The Daily

This Week’s Reading

Staff Picks: Lunar Landscapes, Washerwomen, File Formats

February 5, 2016 | by

Peter Hujar, William Burroughs, reclining, 1975

Of all the things I’ve read about Michel Houellebecq’s Submission, the most poignant has to be Elif Batuman’s essay in this week’s New Yorker—about Houellebecq’s novel, but also (and mainly) about her experience as a woman and journalist in Turkey, unexpectedly drawn to the idea of leading an observant Muslim life: “Houellebecq’s vision of an Islamic state, for all its cartoonishness, has a certain imaginative generosity. He portrays Islam not as a depersonalized creeping menace, or as an ideological last resort to which those disenfranchised by the West may be ‘vulnerable,’ but as a system of beliefs that is enormously appealing to many people, many of whom have other options.” —Lorin Stein

Dan has already covered the Peter Hujar show that’s up at Paul Kasmin, but I can’t resist talking about it again. Hujar’s portraits, particularly the close-ups that are on view here, are compelling: looking at faces that are, often, looking back at us; rarely do we have such an opportunity to study the details of another’s visage, and the longer I look, the more foreign they appear, like lunar landscapes instead of human faces. Maybe that’s why the subjects I recognize easily—Warhol, Sontag, John Waters, Quentin Crisp, Burroughs—are less captivating than those I don’t: Paul Thek, whose head is cocked curiously as he stares agape into the camera; John Heys in Lana Turner drag in 1979 and then again, in 1985, as himself; Rene Ricard, naked, his legs pulled to his chest, head in hand. Of the two portraits of David Wojnarowicz in the show, I spend the most time in front of the one in which his hand obscures most of his face, so that, instead, I examine the tidy curve of his fingernails and the length of his collarbone (and think of Georgia O’Keeffe’s Ram’s Head with Hollyhock). —Nicole Rudick Read More »

Our Daily Correspondent

Mystery

February 5, 2016 | by

With all the controversy surrounding the renaming of problematic buildings, it seems fitting to draw attention to another bit of suspicious rebranding. Perhaps you’ve seen the BBC miniseries previewed above. “Agatha Christie’s And Then There Were None,” is, of course, Agatha Christie’s Ten Little Indians—which was originally, notoriously, released serially in the UK under the title Ten Little Niggers. (This was the British music-hall version of the minstrel song.) Even in 1939, this title was considered too offensive for American publication. Read More »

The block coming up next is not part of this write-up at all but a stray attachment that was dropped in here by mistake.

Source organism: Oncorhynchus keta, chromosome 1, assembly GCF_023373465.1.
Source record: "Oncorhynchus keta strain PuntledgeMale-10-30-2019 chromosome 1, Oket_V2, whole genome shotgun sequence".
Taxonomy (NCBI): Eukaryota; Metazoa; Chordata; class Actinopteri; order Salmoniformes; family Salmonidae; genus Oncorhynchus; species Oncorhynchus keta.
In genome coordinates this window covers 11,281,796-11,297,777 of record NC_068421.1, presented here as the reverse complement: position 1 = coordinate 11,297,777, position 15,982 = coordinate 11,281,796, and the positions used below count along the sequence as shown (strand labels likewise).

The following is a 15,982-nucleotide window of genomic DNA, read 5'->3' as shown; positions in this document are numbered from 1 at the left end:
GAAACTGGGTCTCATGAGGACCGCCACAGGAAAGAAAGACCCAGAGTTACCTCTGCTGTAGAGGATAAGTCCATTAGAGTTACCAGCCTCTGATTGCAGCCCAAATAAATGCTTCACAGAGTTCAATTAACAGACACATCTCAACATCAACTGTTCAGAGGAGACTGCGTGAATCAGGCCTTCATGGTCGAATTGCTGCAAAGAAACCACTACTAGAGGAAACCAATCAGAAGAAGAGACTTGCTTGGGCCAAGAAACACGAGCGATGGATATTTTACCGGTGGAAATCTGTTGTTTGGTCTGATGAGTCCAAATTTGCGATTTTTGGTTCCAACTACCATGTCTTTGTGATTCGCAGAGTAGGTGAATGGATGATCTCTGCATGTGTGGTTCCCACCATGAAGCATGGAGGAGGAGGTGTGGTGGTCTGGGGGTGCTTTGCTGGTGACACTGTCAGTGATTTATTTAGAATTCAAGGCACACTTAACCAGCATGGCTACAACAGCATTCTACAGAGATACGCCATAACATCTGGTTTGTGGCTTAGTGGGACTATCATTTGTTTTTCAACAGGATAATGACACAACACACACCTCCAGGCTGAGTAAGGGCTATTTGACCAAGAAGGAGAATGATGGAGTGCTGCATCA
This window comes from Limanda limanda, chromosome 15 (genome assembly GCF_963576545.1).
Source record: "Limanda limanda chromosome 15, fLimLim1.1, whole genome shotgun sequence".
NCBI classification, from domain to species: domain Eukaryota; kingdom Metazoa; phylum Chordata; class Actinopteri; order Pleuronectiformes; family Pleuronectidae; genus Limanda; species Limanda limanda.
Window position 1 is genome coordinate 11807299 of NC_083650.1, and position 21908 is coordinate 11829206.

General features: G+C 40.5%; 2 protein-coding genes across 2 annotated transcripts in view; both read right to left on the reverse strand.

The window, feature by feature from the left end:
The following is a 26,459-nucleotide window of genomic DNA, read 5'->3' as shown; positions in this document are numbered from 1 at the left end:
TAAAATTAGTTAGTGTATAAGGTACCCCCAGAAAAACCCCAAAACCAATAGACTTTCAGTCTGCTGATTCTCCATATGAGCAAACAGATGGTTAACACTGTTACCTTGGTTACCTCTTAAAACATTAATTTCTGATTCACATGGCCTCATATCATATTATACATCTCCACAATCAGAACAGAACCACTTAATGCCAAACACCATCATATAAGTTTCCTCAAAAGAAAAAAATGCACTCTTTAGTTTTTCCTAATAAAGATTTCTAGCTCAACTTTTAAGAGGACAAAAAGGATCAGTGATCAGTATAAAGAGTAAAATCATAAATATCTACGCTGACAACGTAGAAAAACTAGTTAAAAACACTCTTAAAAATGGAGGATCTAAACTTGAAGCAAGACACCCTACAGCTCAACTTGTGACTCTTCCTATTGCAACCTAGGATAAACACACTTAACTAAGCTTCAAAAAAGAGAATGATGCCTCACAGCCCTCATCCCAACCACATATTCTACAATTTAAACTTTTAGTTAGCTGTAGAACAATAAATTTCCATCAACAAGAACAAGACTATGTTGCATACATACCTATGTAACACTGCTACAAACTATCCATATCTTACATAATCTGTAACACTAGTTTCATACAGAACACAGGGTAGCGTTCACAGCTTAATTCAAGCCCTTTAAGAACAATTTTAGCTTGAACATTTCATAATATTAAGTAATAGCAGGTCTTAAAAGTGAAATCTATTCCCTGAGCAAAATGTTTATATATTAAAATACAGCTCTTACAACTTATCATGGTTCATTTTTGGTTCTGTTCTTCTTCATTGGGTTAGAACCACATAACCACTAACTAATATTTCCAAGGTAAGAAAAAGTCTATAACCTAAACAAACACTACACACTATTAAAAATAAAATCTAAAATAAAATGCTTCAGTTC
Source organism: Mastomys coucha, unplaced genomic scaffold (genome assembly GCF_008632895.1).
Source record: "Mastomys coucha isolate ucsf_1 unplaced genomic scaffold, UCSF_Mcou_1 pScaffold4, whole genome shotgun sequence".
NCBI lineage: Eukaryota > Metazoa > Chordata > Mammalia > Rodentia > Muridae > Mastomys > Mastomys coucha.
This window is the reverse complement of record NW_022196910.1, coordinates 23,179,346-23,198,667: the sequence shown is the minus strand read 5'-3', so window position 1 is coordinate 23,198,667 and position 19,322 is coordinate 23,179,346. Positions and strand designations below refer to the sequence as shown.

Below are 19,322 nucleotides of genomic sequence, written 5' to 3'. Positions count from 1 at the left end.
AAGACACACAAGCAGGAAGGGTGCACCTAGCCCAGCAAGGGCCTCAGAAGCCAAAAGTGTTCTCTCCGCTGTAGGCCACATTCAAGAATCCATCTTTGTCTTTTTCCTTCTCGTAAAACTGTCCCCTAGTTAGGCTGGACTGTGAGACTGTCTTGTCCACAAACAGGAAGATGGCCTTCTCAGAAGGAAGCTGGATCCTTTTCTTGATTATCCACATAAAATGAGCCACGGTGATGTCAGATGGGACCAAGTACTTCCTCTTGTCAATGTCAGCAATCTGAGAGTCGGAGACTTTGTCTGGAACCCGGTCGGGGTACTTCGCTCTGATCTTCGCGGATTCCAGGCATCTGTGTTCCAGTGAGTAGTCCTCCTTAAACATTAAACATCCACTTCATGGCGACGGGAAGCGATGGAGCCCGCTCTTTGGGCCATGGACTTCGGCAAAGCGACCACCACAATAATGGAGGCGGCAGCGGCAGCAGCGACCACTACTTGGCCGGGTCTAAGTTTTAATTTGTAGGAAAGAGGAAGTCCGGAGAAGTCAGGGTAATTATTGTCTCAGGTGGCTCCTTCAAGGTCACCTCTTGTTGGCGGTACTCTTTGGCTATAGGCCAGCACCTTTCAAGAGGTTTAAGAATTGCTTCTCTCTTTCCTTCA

Basketball

Kings

February 5, 2016 | by

LeBron James. Image via Flickr

If you’re among those who believe we’re witnessing a basketball revolution, you should be very interested in the LeBron James and the Cleveland Cavaliers. They’re not shooting threes like their lives depend on it, and they’re not using lineups that minimize size in favor of speed and skill. They’re not part of the new orthodoxy of the unorthodox. They’re a stay against the revolution. Read More »

On the Shelf

Workers Have Feelings, Too, and Other News

February 5, 2016 | by

KP Brehmer, Soul and Feelings of a Worker, Whitechapel version, 1978. Image via Rhizome

From the Archive

February: Pemaquid Point

February 4, 2016 | by

A postcard of Pemaquid Point, ca. 1930–45.

Ira Sadoff’s poem “February: Pemaquid Point” appeared in our Winter–Spring 1980 issue. His most recent collection is True Faith (2012). Read More »

Our Daily Correspondent

The Room of Flowers

February 4, 2016 | by

Childe Hassam, The Room of Flowers, 1894.

I am fully and intensely aware that plants are conscious of love and respond to it as they do to nothing else. —Celia Thaxter 

Last year, I picked up a book called An Island Garden by Celia Thaxter. I’m not interested in gardening—I can’t keep a plant alive—but I’d loved her Among the Isles of the Shoals, a sort of informal travelogue. An Island Garden conjures the same passion for a remote and challenging and fiercely beloved place. It evokes a sense of belonging, too. Read More »